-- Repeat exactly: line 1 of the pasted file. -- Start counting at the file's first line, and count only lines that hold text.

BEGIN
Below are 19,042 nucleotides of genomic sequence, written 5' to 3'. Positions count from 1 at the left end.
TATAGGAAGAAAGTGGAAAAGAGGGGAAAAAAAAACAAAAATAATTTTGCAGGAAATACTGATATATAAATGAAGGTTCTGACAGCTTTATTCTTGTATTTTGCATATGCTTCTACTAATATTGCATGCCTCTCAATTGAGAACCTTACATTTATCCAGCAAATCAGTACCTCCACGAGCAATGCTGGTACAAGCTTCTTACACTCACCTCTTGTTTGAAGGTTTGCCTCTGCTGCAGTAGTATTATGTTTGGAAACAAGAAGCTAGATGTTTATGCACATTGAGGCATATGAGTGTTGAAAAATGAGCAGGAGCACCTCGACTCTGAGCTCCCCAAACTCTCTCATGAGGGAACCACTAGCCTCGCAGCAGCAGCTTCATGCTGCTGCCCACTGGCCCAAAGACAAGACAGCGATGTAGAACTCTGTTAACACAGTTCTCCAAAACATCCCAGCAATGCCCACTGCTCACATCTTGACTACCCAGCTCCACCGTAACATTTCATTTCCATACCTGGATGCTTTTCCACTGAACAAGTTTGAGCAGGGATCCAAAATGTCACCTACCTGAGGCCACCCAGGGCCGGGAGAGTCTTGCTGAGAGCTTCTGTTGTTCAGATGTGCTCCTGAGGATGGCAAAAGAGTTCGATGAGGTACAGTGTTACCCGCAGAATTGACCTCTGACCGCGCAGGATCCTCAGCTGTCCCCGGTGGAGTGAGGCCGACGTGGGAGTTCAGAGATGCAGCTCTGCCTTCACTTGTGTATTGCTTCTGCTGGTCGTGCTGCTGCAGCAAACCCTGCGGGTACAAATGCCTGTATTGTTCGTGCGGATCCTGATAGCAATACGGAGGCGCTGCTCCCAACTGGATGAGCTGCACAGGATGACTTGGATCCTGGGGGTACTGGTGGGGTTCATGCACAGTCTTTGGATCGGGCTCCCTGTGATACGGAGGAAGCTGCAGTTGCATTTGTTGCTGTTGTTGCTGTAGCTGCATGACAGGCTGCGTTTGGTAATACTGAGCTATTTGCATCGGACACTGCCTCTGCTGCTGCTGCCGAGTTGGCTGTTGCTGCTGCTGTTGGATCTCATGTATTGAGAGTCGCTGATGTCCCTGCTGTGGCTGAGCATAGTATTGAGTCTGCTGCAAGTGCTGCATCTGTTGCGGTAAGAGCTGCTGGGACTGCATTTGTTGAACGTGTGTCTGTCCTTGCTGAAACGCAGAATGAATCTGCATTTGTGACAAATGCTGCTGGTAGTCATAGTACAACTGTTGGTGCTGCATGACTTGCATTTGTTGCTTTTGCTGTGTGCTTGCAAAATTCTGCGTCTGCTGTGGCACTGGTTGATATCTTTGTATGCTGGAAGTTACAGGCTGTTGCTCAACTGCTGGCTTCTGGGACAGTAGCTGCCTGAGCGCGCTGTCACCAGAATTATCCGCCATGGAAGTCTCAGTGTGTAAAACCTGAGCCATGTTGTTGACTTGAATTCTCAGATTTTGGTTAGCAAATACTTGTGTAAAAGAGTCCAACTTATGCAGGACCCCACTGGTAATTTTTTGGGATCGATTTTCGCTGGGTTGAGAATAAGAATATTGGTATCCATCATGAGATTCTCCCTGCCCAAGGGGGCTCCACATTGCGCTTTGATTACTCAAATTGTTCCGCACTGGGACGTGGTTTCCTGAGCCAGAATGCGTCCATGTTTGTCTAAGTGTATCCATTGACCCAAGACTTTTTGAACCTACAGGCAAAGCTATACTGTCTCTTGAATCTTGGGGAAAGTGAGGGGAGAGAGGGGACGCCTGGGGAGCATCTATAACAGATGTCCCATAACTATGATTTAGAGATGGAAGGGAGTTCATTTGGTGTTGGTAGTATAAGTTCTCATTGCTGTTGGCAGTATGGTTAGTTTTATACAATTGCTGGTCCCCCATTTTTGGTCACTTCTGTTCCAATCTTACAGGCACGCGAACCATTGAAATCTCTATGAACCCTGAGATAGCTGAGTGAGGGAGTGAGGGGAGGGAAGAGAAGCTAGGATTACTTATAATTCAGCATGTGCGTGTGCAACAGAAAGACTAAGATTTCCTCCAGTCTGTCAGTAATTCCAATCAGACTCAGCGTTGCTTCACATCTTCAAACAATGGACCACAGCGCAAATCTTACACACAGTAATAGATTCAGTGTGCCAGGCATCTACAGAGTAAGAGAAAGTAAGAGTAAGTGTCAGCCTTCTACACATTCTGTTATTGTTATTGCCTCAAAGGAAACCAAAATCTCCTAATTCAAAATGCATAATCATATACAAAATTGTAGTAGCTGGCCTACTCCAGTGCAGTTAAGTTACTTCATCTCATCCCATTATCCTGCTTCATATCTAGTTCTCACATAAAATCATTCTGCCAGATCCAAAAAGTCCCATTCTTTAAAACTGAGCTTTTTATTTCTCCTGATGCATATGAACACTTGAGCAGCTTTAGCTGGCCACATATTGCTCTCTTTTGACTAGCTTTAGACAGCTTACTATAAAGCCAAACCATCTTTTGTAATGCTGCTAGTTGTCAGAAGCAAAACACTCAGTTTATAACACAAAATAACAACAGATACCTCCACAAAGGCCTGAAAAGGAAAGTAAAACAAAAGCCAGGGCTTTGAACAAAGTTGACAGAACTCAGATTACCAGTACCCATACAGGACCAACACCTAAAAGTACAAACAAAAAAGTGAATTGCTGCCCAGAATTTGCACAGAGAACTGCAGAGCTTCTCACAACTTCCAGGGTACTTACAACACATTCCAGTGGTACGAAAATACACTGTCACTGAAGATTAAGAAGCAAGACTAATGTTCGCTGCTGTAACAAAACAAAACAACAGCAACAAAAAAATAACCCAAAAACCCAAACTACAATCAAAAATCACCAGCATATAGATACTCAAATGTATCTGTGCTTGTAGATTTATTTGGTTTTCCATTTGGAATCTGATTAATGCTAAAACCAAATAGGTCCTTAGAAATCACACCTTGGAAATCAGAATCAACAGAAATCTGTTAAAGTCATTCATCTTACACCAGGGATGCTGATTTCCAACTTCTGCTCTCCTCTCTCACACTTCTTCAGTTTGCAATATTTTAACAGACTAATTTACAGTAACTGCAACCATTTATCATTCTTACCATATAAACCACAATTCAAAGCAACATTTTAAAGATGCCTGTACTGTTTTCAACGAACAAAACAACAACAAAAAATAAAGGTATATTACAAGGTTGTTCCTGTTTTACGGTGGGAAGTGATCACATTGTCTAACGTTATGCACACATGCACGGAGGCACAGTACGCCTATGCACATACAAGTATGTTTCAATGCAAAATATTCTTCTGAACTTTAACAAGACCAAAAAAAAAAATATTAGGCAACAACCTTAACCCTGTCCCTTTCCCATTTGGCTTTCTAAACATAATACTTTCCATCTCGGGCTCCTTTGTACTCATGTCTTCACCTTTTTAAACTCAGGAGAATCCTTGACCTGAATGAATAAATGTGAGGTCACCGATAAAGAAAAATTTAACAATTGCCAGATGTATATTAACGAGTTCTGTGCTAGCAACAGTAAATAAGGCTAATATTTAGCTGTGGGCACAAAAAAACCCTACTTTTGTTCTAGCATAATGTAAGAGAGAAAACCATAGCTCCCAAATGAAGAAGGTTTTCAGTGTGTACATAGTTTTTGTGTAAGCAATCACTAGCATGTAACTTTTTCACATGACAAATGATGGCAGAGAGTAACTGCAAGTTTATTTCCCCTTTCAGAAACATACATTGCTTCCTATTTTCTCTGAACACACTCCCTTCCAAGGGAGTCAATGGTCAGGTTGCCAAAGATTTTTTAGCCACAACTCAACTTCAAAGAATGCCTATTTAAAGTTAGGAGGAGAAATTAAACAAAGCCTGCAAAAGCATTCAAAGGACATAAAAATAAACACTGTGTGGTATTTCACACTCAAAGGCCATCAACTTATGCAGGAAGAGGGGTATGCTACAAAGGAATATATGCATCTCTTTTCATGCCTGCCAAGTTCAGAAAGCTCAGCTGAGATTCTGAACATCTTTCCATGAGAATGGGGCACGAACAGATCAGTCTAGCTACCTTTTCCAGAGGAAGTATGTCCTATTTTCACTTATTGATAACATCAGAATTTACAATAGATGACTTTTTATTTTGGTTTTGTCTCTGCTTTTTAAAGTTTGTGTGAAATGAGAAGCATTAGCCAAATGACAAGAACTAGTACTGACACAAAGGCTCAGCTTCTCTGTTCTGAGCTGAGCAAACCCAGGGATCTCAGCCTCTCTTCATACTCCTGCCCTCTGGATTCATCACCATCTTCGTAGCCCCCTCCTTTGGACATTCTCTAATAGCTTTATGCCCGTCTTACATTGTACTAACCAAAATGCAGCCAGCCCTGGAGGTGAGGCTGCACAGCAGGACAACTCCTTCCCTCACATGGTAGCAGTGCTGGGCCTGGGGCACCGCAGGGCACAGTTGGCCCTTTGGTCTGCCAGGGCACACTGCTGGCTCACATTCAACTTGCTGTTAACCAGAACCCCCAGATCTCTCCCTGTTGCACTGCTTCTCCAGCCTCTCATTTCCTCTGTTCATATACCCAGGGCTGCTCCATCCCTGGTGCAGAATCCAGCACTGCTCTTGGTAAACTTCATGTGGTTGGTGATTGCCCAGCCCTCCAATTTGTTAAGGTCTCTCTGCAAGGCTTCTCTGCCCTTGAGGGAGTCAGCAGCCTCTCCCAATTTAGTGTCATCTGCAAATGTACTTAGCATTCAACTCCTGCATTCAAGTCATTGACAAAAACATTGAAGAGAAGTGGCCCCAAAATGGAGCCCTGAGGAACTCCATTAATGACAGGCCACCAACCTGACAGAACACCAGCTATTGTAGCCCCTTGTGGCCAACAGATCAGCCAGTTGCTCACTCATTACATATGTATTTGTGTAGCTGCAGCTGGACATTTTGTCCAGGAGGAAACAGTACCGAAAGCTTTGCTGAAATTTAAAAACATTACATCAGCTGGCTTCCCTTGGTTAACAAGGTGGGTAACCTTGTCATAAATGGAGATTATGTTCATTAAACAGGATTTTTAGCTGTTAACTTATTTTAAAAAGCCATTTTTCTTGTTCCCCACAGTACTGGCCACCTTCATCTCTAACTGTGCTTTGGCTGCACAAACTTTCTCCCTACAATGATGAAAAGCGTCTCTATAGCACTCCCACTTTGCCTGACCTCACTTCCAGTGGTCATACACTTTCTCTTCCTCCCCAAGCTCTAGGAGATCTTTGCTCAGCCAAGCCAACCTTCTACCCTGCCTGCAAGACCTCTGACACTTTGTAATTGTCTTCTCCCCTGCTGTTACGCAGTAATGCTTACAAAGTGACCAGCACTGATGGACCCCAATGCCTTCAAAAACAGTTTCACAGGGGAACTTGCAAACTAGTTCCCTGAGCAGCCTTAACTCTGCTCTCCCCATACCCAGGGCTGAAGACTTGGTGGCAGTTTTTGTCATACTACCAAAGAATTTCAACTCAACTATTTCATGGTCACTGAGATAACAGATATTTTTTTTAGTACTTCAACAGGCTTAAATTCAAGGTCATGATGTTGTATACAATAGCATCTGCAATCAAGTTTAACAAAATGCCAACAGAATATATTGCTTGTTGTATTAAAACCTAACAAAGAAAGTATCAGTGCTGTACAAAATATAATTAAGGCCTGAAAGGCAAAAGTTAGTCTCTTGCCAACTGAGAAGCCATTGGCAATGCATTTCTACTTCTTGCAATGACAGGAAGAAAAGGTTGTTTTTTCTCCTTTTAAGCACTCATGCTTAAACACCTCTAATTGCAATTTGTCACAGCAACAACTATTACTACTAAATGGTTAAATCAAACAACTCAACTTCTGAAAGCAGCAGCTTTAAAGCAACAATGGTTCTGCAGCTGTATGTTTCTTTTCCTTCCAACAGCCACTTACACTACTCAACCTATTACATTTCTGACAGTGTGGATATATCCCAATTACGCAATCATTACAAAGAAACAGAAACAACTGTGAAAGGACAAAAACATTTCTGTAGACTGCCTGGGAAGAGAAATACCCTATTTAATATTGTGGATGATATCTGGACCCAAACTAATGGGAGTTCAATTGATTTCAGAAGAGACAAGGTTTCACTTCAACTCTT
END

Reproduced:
Below are 19,042 nucleotides of genomic sequence, written 5' to 3'. Positions count from 1 at the left end.